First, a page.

Hot answers tagged

3

Unless you edit your tor configuration (your torrc file) to add an onion service, tor won't run any onion services and no one will be able to connect to any of your local servers, so you're safe. Even if you accidentally set up a v3 onion service, anyone who wishes to connect to your service would need to know the full 32-byte public identity key of the ...


1

I also tried to open the Shutterstock site and got the same error message. Furthermore I used several different exit relays. All resulting in the same message. So I assume they block the Tor network. Also the message "406 Not Acceptable" indicates it. You can try to reach out to them and ask why they're blocking the network. Sometimes companies ...


1

It is generally easy for an ISP to tell that you're connecting to the Tor network. Tor onion service traffic looks similar to Tor client proxy traffic, so it shouldn't be immediately obvious to your ISP that you're running an onion service (compared to acting as a Tor client). They may be able to infer it's an onion service based on traffic patterns. For ...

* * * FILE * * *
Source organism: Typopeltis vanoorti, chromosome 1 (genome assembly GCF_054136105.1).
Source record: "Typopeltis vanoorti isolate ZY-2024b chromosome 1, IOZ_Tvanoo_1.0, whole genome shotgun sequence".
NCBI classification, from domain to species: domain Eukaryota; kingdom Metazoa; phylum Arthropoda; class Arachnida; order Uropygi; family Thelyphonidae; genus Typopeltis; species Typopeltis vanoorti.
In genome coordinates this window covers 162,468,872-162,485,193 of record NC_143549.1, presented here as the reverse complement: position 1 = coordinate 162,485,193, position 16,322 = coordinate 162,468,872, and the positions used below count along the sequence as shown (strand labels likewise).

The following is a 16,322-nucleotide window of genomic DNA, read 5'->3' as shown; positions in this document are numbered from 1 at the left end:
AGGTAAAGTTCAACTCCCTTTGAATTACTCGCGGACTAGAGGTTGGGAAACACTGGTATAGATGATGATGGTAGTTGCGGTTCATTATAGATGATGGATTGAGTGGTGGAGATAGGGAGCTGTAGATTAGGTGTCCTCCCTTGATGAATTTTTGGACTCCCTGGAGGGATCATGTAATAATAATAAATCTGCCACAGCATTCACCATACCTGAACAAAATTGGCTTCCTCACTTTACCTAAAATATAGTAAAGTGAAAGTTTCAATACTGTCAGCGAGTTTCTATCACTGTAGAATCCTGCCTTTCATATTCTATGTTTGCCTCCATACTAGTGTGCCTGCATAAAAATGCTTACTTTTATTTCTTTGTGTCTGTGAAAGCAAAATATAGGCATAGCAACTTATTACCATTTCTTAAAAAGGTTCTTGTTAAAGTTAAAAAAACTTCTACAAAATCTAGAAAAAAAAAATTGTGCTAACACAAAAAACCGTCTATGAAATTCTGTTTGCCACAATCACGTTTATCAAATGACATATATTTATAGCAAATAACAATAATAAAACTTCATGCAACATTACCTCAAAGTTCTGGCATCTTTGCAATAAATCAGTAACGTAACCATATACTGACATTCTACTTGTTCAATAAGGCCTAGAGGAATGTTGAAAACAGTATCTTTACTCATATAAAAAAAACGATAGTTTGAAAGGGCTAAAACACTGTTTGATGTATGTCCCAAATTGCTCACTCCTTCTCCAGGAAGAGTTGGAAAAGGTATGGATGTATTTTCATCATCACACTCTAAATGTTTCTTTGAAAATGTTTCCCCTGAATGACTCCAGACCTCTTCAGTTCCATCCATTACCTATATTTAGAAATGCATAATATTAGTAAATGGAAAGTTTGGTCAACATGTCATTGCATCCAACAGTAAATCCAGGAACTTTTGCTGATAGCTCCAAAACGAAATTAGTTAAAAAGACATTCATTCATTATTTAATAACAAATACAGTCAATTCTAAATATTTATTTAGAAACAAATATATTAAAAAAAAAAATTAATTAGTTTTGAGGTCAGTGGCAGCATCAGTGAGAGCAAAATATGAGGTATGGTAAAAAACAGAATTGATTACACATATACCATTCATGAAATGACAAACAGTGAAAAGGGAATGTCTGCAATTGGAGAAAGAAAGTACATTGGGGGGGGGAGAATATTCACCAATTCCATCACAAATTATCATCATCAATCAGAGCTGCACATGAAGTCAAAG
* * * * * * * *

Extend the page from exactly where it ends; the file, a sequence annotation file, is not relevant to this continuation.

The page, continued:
1

As of March 2021, it appears the HARICA, a certificate authority based in Greece, also allows you to obtain an SSL certificate for a .onion domain. While HARICA offers them cheaper, To quote their website, one of the types of certificates they offer is listed as SSL DV Onion (Domain Validated - Onion): SSL/TLS Server Certificate that includes one or more ...


1

As of February 2020, this is now technically possible, but it has yet to be implemented by Let's Encrypt. Why https for .onion domains? First, I think it's necessary to point out that there are non-security-related, logistical reasons for why you'd want to add a valid TLS cert for a website served on an onion service: there are many tools/protocols that are ...


Only top voted, non community-wiki answers of a minimum length are eligible